Historic Green’s Harbour store still going
Decades ago, most rural communities in Newfoundland and Labrador relied on general stores to meet all their needs. Transportation was not as readily available, so trips to St. John’s or regional centres like Carbonear or Bay Roberts were a rare luxury.
In Green’s Harbour, E.J. Cram Ltd. has been able to keep its doors open through five generations of the Cram family, starting with Ebenezer John Cram in 1884. The store’s 125th anniversary came last year.
Today, the business serves as a Foodex outlet, building supplies store, and a venue for picking up other odds and ends. It retains the general store vibe via the variety of trinkets it carries, including loads of clothing that appear to date back to the 80s and early 1990s. Enough time has passed that some of those clothing items have gained a retro sheen, making them once again fashionable.
“One time, we were noted to carry everything from a needle to an anchor, so we keep a good variety of all stuff,” says owner Stephen “Mackie” Maxwell Cram, the grandson of E.J. Cram.
Though he has delegated many of the business-related tasks to his son, Stephen Maxwell, the elder Cram still handles the accounting at the store.
“I was tickled by that,” he says, reflecting on his son’s interest in keeping E.J. Cram’s open for another generation.
Mackie’s grandfather opened the store after moving to Green’s Harbour from Old Perlican. He also started a sawmill business because of the wealth of timber in the area at the time.
A fire later destroyed his family home, which also housed the first store. After rebuilding, he discontinued the sawmill to focus on the general store and the fishery. He set up an icehouse for fish, and stored product there before it was eventually sent on a trek to Boston. E.J. Cram died in 1940 at the age of 84.
Mackie was thrust somewhat suddenly into taking over the business when his father, also named Stephen, died within the span of five hours in 1956 at the age of 59. Only in his early 20s, Mackie put his engineering studies in Nova Scotia on permanent hold in order to take over the store. Since then, he has never looked back.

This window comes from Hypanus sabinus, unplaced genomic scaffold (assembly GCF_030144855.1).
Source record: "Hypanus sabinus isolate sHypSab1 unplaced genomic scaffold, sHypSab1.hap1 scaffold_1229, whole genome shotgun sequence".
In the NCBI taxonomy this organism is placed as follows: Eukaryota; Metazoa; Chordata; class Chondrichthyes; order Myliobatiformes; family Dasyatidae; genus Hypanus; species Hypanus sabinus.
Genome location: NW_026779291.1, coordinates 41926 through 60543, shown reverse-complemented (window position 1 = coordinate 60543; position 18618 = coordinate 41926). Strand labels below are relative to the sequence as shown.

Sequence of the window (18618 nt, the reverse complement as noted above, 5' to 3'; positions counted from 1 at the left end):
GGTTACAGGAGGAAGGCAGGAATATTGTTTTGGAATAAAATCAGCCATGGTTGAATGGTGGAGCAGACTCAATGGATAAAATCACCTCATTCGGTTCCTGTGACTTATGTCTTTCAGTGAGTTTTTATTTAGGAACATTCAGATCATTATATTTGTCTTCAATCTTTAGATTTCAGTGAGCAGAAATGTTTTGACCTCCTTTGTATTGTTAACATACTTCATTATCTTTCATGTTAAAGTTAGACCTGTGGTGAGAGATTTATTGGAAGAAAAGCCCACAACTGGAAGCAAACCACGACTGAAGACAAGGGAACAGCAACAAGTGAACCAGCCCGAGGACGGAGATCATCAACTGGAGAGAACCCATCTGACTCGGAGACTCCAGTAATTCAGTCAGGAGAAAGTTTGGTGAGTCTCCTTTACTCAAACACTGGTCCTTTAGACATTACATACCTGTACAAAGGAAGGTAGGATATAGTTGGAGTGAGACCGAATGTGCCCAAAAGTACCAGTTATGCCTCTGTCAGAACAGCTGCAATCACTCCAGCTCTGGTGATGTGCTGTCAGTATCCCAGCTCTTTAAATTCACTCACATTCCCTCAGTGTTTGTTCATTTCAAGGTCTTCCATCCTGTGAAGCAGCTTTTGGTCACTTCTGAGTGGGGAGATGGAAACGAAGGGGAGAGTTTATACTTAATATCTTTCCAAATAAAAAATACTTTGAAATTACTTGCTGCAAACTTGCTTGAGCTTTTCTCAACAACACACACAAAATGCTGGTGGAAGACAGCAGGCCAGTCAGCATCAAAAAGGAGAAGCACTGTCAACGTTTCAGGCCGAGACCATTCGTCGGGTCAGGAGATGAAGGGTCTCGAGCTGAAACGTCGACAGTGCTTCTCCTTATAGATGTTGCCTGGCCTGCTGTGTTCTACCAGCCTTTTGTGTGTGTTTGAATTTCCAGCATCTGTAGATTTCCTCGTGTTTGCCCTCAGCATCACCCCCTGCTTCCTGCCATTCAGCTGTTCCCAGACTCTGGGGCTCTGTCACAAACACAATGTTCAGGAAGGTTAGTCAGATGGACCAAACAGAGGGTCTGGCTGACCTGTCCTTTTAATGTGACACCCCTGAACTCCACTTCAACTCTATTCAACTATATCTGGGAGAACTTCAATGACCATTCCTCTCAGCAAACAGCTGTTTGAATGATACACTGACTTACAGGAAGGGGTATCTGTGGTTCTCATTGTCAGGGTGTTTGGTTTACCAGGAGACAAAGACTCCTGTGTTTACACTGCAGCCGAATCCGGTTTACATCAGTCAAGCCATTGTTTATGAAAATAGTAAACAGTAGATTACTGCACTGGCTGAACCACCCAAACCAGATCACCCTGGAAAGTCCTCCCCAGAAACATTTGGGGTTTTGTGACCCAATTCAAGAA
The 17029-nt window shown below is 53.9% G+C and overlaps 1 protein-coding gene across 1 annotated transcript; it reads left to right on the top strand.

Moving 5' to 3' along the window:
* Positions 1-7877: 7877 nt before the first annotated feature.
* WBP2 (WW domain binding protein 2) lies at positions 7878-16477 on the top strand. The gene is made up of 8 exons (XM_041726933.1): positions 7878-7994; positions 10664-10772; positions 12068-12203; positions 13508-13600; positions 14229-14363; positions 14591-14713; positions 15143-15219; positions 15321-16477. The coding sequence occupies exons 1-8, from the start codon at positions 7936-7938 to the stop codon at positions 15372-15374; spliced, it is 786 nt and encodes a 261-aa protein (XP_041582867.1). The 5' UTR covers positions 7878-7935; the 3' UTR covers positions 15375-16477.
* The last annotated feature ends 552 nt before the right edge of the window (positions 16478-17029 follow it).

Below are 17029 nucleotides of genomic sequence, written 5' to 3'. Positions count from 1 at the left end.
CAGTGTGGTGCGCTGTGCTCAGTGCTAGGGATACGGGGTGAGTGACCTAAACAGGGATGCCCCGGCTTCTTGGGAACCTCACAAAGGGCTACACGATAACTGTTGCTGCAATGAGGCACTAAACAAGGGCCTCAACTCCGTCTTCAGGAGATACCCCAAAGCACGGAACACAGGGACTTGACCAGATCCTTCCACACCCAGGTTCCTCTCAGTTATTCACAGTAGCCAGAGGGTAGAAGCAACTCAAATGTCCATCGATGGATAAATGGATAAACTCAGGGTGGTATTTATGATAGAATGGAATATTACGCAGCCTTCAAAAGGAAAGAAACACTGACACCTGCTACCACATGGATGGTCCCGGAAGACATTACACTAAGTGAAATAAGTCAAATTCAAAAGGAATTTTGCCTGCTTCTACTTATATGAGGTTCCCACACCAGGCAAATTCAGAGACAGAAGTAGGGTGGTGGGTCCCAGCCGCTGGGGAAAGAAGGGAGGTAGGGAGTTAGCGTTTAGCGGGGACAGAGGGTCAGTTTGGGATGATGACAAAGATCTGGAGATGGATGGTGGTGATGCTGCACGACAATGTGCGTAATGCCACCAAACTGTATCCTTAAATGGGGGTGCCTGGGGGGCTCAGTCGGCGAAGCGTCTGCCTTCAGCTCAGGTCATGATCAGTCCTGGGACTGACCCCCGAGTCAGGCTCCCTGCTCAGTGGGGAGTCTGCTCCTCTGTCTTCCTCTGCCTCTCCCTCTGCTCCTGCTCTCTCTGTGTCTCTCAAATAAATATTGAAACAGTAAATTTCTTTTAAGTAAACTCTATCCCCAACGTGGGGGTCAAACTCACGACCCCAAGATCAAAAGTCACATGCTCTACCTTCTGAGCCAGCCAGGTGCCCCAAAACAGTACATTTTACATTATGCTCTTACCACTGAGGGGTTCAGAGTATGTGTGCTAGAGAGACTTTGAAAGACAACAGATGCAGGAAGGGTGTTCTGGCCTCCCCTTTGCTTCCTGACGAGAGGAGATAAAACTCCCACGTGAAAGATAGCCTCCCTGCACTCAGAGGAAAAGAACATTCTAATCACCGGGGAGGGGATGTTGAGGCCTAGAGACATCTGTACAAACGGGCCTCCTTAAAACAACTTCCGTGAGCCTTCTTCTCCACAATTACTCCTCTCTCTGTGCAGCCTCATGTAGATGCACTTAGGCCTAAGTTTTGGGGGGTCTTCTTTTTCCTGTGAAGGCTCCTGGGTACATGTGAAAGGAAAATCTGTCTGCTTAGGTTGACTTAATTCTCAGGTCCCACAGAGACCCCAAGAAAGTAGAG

“ We’re liked here,” says Mackie, who did complete a science degree at Mount Allison University with a double-major in math and physics. “ We’re dependable.”
The business has gone through some dramatic changes in that time, most noticeably in 1977, when the old store caught on fire, forcing Mackie to move everything into the building it occupies today, which had previously served as a warehouse.
For the last 21 years, Mackie has received help from his eldest sister and lone sibling, Mona Cram, who started working there fulltime as soon as she retired from her job as a librarian in St. John’s. For many years, she has handled the ordering of dry goods.
“After I retired, I thought it wasn’t right for me to be doing nothing and (Mackie) working hard all day. So I came back.”
Even when she was in St. John’s, Cram remained involved with the family business, picking up items in St. John’s for the store and making weekend trips to Green’s Harbour. Those weekend trips were not always easy in the winter, with multiple shovels on standby in case a road needed to be cleared by hand.
Her bond with her brother appears to be an important one, and Cram says she has also felt a sense of responsibility when it comes to being a big sister.
“ When dad went, there was only Mackie, I, and mom. When I was going to school, mom would say, ‘ Take care of Mackie,’ because he’s younger. I used to like some of the things he enjoyed when he was a teenager. Sometimes I would go trouting with him ... we’d have a great time, one way or another.”
Mackie’s son, Maxwell, says he was interested in someday taking over the family business “right from day one.” He values its historic place in Green’s Harbour, and has many memories from growing up as part of the business.
“I worked in the shop from the age I was able to lift anything,” he says. “I always used to go on the truck with the boys and help unload. I’ve been doing that since I was 12 or 13 years old.”
Since taking over day-to-day operations, Maxwell has built up the building supplies side of the business to benefit from the local building boom, and he says the results have certainly helped E.J. Cram Ltd.
“It’s my generation now that’s out there and building, and where I’m here, they’re all coming to see me, because I went to school with them, or they remember me as a young fella.”
Maxwell has two children, daughter Mackenzie Cram and son Andrew Cram, and though he would never force either of them to takeover the family business, he says his son has already shown an interest at the age of five.
“ You ask him today what he’s going to do, and he’ll say, ‘I want to drive the forklift like my father’,” laughs Maxwell. “ That’s all he sees me doing sometimes. He seems like he has an interest in building supplies. He’s always out with his hammer and nails.”
Stephen “Mackie” Maxwell Cram (left) has owned EJ Cram Ltd. for 54 years, and still works there alongside his only sibling, sister Mona Cram. The general store has been a staple of Green’s Harbour since 1884.